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PNAS

Early procurement of scarlet macaws and the emergence of social complexity in Chaco Canyon, NM

Overview of attention for article published in Proceedings of the National Academy of Sciences of the United States of America, June 2015
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About this Attention Score

  • In the top 5% of all research outputs scored by Altmetric
  • High Attention Score compared to outputs of the same age (97th percentile)
  • High Attention Score compared to outputs of the same age and source (88th percentile)

Mentioned by

news
5 news outlets
blogs
4 blogs
twitter
12 X users
facebook
7 Facebook pages
wikipedia
1 Wikipedia page
googleplus
1 Google+ user
reddit
1 Redditor

Citations

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65 Dimensions

Readers on

mendeley
76 Mendeley
Title
Early procurement of scarlet macaws and the emergence of social complexity in Chaco Canyon, NM
Published in
Proceedings of the National Academy of Sciences of the United States of America, June 2015
DOI 10.1073/pnas.1509825112
Pubmed ID
Authors

Adam S Watson, Stephen Plog, Brendan J Culleton, Patricia A Gilman, Steven A LeBlanc, Peter M Whiteley, Santiago Claramunt, Douglas J Kennett

Abstract

High-precision accelerator mass spectrometer (AMS) (14)C dates of scarlet macaw (Ara macao) skeletal remains provide the first direct evidence from Chaco Canyon in northwestern New Mexico that these Neotropical birds were procured from Mesoamerica by Pueblo people as early as ∼A.D. 900-975. Chaco was a prominent prehistoric Pueblo center with a dense concentration of multistoried great houses constructed from the 9th through early 12th centuries. At the best known great house of Pueblo Bonito, unusual burial crypts and significant quantities of exotic and symbolically important materials, including scarlet macaws, turquoise, marine shell, and cacao, suggest societal complexity unprecedented elsewhere in the Puebloan world. Scarlet macaws are known markers of social and political status among the Pueblos. New AMS (14)C-dated scarlet macaw remains from Pueblo Bonito demonstrate that these birds were acquired persistently from Mesoamerica between A.D. 900 and 1150. Most of the macaws date before the hypothesized apogeal Chacoan period (A.D. 1040-1110) to which they are commonly attributed. The 10th century acquisition of these birds is consistent with the hypothesis that more formalized status hierarchies developed with significant connections to Mesoamerica before the post-A.D. 1040 architectural florescence in Chaco Canyon.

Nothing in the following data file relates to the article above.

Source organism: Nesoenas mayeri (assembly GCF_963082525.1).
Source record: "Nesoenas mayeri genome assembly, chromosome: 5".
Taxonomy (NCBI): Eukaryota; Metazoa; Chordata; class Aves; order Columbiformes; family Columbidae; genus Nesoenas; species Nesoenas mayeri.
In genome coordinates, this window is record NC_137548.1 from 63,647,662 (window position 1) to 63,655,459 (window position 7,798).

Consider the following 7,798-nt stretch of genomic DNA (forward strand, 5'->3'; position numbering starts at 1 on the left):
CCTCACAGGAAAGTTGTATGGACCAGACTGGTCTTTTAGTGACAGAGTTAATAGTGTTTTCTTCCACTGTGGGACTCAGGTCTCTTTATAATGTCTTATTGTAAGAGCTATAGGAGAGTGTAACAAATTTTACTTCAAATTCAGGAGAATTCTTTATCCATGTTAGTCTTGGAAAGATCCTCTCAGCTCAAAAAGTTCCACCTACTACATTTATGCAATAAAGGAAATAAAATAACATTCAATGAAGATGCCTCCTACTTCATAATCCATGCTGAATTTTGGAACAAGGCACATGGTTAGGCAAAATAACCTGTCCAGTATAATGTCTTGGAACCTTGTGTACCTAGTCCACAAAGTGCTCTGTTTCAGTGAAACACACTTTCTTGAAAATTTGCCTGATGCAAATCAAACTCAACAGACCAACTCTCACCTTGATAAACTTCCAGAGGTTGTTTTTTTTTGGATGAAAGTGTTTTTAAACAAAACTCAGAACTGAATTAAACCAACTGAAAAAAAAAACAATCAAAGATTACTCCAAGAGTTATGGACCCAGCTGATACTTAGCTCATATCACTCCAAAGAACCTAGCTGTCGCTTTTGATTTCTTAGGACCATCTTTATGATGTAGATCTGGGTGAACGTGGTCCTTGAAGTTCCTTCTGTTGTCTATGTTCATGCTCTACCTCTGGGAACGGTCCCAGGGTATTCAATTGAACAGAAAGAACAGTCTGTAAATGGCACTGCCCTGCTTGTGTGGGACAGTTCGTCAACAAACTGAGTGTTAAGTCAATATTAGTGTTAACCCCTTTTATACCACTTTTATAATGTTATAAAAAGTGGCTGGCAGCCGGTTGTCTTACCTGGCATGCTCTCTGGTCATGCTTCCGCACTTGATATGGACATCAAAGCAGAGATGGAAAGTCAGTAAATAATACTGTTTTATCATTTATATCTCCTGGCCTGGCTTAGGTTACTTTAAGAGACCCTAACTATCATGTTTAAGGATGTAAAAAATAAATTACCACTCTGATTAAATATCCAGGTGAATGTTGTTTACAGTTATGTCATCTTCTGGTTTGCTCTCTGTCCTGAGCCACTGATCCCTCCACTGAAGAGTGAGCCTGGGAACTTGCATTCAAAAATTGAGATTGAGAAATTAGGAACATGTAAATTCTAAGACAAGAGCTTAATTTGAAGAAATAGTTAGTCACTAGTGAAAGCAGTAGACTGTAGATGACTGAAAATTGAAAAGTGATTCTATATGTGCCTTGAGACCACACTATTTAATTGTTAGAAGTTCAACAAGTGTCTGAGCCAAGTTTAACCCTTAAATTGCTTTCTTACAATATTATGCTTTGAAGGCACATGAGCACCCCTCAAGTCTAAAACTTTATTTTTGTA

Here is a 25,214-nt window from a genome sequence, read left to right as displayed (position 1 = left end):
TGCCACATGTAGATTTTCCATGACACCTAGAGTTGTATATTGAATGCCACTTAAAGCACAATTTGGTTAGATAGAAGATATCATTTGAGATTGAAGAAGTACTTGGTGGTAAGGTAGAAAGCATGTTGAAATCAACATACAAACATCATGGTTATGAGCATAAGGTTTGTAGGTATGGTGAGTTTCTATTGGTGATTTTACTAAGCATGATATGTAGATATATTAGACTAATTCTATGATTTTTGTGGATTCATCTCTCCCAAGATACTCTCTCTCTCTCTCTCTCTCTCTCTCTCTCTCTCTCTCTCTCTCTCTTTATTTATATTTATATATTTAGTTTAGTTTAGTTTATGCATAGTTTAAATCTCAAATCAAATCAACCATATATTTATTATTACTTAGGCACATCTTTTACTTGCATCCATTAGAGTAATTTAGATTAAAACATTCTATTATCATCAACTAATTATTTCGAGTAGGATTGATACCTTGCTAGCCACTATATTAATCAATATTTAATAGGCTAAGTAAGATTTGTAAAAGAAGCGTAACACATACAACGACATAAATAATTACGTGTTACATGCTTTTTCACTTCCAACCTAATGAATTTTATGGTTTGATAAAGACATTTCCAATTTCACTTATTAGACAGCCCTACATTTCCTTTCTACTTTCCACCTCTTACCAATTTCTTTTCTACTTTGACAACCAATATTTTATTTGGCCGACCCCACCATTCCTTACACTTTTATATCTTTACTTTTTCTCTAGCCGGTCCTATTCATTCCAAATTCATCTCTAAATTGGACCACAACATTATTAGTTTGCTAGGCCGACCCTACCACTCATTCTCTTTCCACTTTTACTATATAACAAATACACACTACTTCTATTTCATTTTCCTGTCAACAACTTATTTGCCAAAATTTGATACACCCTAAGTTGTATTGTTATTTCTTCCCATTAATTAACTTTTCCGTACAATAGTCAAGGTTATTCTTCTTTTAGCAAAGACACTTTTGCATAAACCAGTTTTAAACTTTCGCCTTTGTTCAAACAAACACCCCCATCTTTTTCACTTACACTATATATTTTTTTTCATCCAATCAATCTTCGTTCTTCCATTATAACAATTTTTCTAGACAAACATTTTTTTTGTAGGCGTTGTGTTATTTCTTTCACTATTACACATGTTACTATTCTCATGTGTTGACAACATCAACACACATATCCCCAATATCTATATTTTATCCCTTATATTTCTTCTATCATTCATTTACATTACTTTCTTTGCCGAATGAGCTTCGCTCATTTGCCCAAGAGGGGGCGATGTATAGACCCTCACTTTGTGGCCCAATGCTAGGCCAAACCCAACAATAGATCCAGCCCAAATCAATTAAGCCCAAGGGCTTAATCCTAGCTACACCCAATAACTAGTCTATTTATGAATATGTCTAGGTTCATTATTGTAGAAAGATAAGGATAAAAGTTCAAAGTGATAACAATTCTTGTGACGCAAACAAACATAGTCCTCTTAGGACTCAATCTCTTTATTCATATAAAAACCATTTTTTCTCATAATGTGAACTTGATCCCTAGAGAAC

X Demographics

X Demographics

The data shown below were collected from the profiles of 12 X users who shared this research output. Click here to find out more about how the information was compiled.
Mendeley readers

Mendeley readers

The data shown below were compiled from readership statistics for 76 Mendeley readers of this research output. Click here to see the associated Mendeley record.

Geographical breakdown

Country Count As %
United States 3 4%
France 1 1%
Argentina 1 1%
Unknown 71 93%

Demographic breakdown

Readers by professional status Count As %
Student > Ph. D. Student 21 28%
Student > Master 10 13%
Researcher 8 11%
Lecturer 6 8%
Student > Doctoral Student 4 5%
Other 13 17%
Unknown 14 18%
Readers by discipline Count As %
Social Sciences 23 30%
Agricultural and Biological Sciences 13 17%
Biochemistry, Genetics and Molecular Biology 7 9%
Earth and Planetary Sciences 5 7%
Arts and Humanities 5 7%
Other 8 11%
Unknown 15 20%
Attention Score in Context

Attention Score in Context

This research output has an Altmetric Attention Score of 82. This is our high-level measure of the quality and quantity of online attention that it has received. This Attention Score, as well as the ranking and number of research outputs shown below, was calculated when the research output was last mentioned on 15 October 2021.
All research outputs
#535,154
of 25,843,331 outputs
Outputs from Proceedings of the National Academy of Sciences of the United States of America
#9,276
of 103,848 outputs
Outputs of similar age
#5,717
of 279,115 outputs
Outputs of similar age from Proceedings of the National Academy of Sciences of the United States of America
#105
of 899 outputs
Altmetric has tracked 25,843,331 research outputs across all sources so far. Compared to these this one has done particularly well and is in the 97th percentile: it's in the top 5% of all research outputs ever tracked by Altmetric.
So far Altmetric has tracked 103,848 research outputs from this source. They typically receive a lot more attention than average, with a mean Attention Score of 39.7. This one has done particularly well, scoring higher than 91% of its peers.
Older research outputs will score higher simply because they've had more time to accumulate mentions. To account for age we can compare this Altmetric Attention Score to the 279,115 tracked outputs that were published within six weeks on either side of this one in any source. This one has done particularly well, scoring higher than 97% of its contemporaries.
We're also able to compare this research output to 899 others from the same source and published within six weeks on either side of this one. This one has done well, scoring higher than 88% of its contemporaries.